Joseph Brice Wilmeth
A Letter From A Granddaughter
May 7, 1936
Mr. Jewel Matthews
Dear Brother Matthews:
I have received your card and also the clippings. Thank you for such a prompt reply. I shall be glad to tell you something about Grandpa.
Joseph Brice Wilmeth was born of William and Mary (Crawford) Wilmeth in North Carolina, Sept. 11, 1807. My cousin, Lillard Wilmeth of Philadelphia, who has made an intensive study of the Wilmeth family tree, and who was sent by president Wilson to Europe to take relief to stranded Americans there at the outbreak of the war, giving him. opportunity to also study it there, found that Grandpa's grandfather came over to America from Ireland for the purpose of obtaining religious freedom.
When Grandpa was but a boy he came with his parents to McNairy County, Tenn. There December 26, 1826 he married Nancy Ferguson, daughter of James and Martha (Hogge) Ferguson. Her birthplace was on the Caney fork of the Cumberland River near Sparta, Tennessee. Her ancestors came from Scotland. She was the granddaughter of Col. Ferguson of Kings Mountain fame. She was a tiny little woman, but she was full of wisdom, and she was the power behind the throne in Grandpa's life. Her children adored her. My mother who has lived on three continents, says till yet that "Mother Wilmeth" was the grandest woman she ever knew, far excelling her own "high-falutin" kin.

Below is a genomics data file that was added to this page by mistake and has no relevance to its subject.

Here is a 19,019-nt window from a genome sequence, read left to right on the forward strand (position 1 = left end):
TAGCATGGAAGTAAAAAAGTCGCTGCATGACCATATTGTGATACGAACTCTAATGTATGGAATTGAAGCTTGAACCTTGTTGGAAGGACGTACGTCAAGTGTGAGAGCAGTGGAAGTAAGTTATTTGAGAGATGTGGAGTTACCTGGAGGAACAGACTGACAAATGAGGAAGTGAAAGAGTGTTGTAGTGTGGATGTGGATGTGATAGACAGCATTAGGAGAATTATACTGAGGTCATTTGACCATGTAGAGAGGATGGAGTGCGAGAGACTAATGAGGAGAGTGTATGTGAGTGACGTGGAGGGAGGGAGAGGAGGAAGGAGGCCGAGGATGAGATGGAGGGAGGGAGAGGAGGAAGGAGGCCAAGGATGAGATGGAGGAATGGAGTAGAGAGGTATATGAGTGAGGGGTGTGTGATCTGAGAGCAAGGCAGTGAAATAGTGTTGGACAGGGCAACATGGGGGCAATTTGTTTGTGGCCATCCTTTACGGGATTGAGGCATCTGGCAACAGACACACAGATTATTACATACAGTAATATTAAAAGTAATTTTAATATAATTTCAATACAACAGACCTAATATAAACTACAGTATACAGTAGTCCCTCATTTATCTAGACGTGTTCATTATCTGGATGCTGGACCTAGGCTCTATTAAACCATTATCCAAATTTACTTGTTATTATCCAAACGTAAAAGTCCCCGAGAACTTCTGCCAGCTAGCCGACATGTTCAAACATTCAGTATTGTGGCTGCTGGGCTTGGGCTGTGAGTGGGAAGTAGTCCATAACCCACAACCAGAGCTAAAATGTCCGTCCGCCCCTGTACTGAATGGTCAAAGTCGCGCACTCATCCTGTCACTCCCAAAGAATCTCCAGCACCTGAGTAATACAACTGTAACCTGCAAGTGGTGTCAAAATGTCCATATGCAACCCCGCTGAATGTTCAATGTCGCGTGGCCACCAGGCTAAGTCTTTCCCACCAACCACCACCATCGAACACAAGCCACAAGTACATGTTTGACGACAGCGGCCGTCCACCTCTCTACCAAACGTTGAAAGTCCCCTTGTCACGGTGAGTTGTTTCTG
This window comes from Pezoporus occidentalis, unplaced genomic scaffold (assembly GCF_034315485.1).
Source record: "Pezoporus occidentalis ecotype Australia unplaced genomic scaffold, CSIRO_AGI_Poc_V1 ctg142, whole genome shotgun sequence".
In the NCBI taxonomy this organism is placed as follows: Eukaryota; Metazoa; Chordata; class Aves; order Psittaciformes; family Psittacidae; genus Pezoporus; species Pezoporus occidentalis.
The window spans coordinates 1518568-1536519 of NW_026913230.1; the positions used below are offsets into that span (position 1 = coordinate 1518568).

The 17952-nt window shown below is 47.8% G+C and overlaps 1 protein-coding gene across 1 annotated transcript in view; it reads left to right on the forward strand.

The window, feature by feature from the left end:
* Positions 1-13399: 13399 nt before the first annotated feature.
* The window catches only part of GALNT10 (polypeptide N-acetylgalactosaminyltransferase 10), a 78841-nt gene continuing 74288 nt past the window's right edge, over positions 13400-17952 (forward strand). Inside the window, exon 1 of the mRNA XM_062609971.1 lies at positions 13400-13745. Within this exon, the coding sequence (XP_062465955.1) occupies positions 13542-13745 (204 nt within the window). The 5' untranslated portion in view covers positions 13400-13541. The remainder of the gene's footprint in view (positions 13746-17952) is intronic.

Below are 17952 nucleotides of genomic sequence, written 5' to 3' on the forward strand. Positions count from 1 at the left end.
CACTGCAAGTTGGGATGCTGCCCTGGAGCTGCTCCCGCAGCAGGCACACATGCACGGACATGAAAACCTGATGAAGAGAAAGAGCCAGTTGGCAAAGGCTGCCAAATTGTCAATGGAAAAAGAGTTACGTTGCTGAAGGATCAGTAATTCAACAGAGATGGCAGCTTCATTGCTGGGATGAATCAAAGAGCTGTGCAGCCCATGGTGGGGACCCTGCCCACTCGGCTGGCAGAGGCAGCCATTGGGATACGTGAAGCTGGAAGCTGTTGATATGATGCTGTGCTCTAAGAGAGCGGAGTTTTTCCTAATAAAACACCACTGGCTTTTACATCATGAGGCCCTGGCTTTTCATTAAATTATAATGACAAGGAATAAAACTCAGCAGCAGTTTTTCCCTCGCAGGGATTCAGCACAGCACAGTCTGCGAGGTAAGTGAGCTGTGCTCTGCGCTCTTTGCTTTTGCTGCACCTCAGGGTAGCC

In 1831 Grandpa with several other kindred families moved to Smithville in Lawrence County Arkansas. Here for about 14 years he was a very busy man. My father writes of him thus: "He rafted timber to New Orleans, became village blacksmith, served as United States soldier, escorting Choctaws and Chickasaws from Mississippi to Indian Territory, farmed, raised live stock, served as clerk of the courts, preached the gospel. This last was the unexpected, but he learned from some Arkansas preachers a practical gospel and he soon determined that it was his duty to preach it to others. This he did without money and without price and without serious interference with other business, for he made his own house a chapel for Christian teaching and worship, to which his neighbors were often invited on Lord's days and nights."
In1845 Grandpa got hold of a pamphlet telling about the broad and fertile prairies in the Three Forks of the Trinity, located in Peter's Colony. It also told of the grant of title free to one mile square of land to every head of a family locating there. Thereon Grandpa determined to possess himself and family of a home in Texas. He took with him two other families and two young men, but he furnished almost everything himself. There were six wagons, some with oxen, some with four horses, and some with oxen and horses combined. There was also Grandmother's carryall drawn by one big horse. There were 40 head of loose stock and 100 head of sheep. Papa, then 10 yrs. old, rode horseback and drove the sheep. They set out in October.